Monday, June 7, 2010


I've changed RibTools to use CMake.

CMake is a tool that will convert fairly readable text files that are buildable on various platforms.
Basically, it builds Makefiles and Visual Studio projects files and solutions from a single source.
As an example, see how RibRender's build is described in its own CMakeLists.txt

It was not easy, as there are several things to learn in the process, and one has to look around the web to put together all the pieces of info that are needed.

I also tried Premake, which seems simpler than CMake, however it's also a smaller software and it's too limiting.
One thing I couldn't stand of Premake was that it forces Visual Studio source folders to mirror their physical structure.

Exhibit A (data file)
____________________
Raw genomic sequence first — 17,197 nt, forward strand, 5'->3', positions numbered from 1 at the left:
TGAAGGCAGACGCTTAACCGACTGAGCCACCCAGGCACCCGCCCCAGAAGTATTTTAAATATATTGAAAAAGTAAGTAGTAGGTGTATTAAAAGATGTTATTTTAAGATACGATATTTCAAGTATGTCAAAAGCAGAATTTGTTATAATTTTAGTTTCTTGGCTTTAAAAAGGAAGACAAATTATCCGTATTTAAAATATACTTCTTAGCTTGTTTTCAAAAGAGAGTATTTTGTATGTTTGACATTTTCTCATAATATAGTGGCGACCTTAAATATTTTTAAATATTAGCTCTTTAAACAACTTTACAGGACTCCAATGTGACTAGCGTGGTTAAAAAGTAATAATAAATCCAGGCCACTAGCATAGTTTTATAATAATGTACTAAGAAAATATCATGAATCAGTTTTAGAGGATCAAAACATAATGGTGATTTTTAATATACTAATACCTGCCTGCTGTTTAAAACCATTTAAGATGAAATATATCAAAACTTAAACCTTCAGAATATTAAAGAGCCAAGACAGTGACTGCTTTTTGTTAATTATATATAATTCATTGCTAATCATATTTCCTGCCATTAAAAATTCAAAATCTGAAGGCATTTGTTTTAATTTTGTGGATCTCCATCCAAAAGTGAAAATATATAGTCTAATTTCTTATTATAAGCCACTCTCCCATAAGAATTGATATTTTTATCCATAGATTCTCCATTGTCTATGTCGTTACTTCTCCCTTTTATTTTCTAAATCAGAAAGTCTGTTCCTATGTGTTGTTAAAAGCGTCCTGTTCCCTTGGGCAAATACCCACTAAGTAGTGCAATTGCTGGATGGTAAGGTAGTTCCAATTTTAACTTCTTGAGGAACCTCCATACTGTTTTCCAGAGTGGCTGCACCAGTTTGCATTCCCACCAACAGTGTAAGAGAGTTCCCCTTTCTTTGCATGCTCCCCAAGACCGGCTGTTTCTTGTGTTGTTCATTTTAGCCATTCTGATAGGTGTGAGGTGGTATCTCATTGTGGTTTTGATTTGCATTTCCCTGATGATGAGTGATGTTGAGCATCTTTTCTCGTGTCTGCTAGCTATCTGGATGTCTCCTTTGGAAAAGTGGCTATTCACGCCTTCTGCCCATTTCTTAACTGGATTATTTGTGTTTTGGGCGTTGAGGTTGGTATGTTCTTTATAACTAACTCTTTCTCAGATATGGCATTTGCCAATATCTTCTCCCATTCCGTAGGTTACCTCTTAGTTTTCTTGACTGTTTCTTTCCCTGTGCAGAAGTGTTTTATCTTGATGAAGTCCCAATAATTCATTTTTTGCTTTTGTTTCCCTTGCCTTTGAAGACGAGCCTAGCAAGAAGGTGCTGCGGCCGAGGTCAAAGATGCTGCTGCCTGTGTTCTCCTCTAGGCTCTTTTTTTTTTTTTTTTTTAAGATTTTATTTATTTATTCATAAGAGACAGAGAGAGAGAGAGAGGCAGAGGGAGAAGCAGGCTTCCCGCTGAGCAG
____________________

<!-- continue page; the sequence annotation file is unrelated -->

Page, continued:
I usually have src and include directories, but I like to see all the files listed in an single project folder in VS (because I like to have something.cpp right above something.h).

After a bit more than a day, I finally got the build system to use CMake completely.

The project now comes already in a Source directory.
The build process will make a build and Distrib directories where the Source directory is.
So, the repository looks like this:
  • /
    • Source/
After the build process one ends up with:
  • /
    • build/
    • Distrib/
    • Source/
This is called out-of-source build, as the contents of Source are untouched and one doesn't have to worry about binaries polluting that directory.
Technically, the root of the repository is polluted, but practically one still has a single distinct source directory that stays unchanged by the build process (no .obj, .exe or per-user VS files).

Next step.. moving to Git.. I'm doing that right now and it's no fun in Windows, maybe I'll opt for Mercurial, though it's not as cool as Git ;)